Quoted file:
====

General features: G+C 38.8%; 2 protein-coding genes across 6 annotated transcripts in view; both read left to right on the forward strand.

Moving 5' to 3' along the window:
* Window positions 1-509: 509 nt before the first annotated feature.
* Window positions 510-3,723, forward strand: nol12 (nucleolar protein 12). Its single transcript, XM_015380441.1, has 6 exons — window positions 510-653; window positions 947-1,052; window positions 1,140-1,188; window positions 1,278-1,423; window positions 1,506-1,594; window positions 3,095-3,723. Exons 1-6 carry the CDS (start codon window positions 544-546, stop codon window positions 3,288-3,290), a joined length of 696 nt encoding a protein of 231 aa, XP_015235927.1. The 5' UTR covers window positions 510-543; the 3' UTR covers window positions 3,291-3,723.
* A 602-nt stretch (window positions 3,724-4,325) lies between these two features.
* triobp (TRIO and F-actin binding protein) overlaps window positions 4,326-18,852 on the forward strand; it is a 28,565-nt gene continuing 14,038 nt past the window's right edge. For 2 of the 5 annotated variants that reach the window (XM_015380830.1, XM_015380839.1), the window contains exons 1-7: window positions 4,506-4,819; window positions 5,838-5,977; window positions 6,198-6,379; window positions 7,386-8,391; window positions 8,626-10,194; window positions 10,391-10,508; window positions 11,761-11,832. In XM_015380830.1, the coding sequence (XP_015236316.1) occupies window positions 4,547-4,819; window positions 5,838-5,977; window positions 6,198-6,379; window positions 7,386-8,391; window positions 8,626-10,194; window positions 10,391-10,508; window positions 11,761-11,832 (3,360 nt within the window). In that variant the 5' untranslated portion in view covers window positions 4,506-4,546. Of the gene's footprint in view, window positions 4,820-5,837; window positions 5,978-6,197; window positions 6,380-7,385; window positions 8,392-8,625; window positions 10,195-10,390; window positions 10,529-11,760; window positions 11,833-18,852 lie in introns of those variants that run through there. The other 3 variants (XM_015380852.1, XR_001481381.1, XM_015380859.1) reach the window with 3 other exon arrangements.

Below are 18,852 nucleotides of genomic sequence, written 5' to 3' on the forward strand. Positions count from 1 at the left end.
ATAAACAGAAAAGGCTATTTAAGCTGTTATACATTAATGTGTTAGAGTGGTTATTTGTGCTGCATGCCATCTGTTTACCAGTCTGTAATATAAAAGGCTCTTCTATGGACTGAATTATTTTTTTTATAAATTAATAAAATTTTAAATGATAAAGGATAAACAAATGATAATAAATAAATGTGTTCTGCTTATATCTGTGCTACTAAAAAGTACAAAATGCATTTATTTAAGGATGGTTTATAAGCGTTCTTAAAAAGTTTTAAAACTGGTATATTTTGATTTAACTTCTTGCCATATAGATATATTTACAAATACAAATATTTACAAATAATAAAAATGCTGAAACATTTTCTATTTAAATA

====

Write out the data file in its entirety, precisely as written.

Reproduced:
General features: G+C 38.8%; 2 protein-coding genes across 6 annotated transcripts in view; both read left to right on the forward strand.

Moving 5' to 3' along the window:
* Window positions 1-509: 509 nt before the first annotated feature.
* Window positions 510-3,723, forward strand: nol12 (nucleolar protein 12). Its single transcript, XM_015380441.1, has 6 exons — window positions 510-653; window positions 947-1,052; window positions 1,140-1,188; window positions 1,278-1,423; window positions 1,506-1,594; window positions 3,095-3,723. Exons 1-6 carry the CDS (start codon window positions 544-546, stop codon window positions 3,288-3,290), a joined length of 696 nt encoding a protein of 231 aa, XP_015235927.1. The 5' UTR covers window positions 510-543; the 3' UTR covers window positions 3,291-3,723.
* A 602-nt stretch (window positions 3,724-4,325) lies between these two features.
* triobp (TRIO and F-actin binding protein) overlaps window positions 4,326-18,852 on the forward strand; it is a 28,565-nt gene continuing 14,038 nt past the window's right edge. For 2 of the 5 annotated variants that reach the window (XM_015380830.1, XM_015380839.1), the window contains exons 1-7: window positions 4,506-4,819; window positions 5,838-5,977; window positions 6,198-6,379; window positions 7,386-8,391; window positions 8,626-10,194; window positions 10,391-10,508; window positions 11,761-11,832. In XM_015380830.1, the coding sequence (XP_015236316.1) occupies window positions 4,547-4,819; window positions 5,838-5,977; window positions 6,198-6,379; window positions 7,386-8,391; window positions 8,626-10,194; window positions 10,391-10,508; window positions 11,761-11,832 (3,360 nt within the window). In that variant the 5' untranslated portion in view covers window positions 4,506-4,546. Of the gene's footprint in view, window positions 4,820-5,837; window positions 5,978-6,197; window positions 6,380-7,385; window positions 8,392-8,625; window positions 10,195-10,390; window positions 10,529-11,760; window positions 11,833-18,852 lie in introns of those variants that run through there. The other 3 variants (XM_015380852.1, XR_001481381.1, XM_015380859.1) reach the window with 3 other exon arrangements.

Below are 18,852 nucleotides of genomic sequence, written 5' to 3' on the forward strand. Positions count from 1 at the left end.
ATAAACAGAAAAGGCTATTTAAGCTGTTATACATTAATGTGTTAGAGTGGTTATTTGTGCTGCATGCCATCTGTTTACCAGTCTGTAATATAAAAGGCTCTTCTATGGACTGAATTATTTTTTTTATAAATTAATAAAATTTTAAATGATAAAGGATAAACAAATGATAATAAATAAATGTGTTCTGCTTATATCTGTGCTACTAAAAAGTACAAAATGCATTTATTTAAGGATGGTTTATAAGCGTTCTTAAAAAGTTTTAAAACTGGTATATTTTGATTTAACTTCTTGCCATATAGATATATTTACAAATACAAATATTTACAAATAATAAAAATGCTGAAACATTTTCTATTTAAATA